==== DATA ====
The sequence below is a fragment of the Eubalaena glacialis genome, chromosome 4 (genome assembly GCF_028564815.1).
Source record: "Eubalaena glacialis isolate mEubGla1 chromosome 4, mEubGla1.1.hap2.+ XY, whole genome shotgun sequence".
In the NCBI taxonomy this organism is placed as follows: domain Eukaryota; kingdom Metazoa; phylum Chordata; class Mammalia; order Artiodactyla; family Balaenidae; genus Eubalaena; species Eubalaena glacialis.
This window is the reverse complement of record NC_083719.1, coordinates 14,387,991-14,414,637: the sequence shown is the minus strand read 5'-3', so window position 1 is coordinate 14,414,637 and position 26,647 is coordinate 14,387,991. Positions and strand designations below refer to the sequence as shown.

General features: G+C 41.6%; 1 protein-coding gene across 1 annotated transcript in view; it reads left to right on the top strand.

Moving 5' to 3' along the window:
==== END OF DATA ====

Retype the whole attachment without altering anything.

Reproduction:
The sequence below is a fragment of the Eubalaena glacialis genome, chromosome 4 (genome assembly GCF_028564815.1).
Source record: "Eubalaena glacialis isolate mEubGla1 chromosome 4, mEubGla1.1.hap2.+ XY, whole genome shotgun sequence".
In the NCBI taxonomy this organism is placed as follows: domain Eukaryota; kingdom Metazoa; phylum Chordata; class Mammalia; order Artiodactyla; family Balaenidae; genus Eubalaena; species Eubalaena glacialis.
This window is the reverse complement of record NC_083719.1, coordinates 14,387,991-14,414,637: the sequence shown is the minus strand read 5'-3', so window position 1 is coordinate 14,414,637 and position 26,647 is coordinate 14,387,991. Positions and strand designations below refer to the sequence as shown.

General features: G+C 41.6%; 1 protein-coding gene across 1 annotated transcript in view; it reads left to right on the top strand.

Moving 5' to 3' along the window: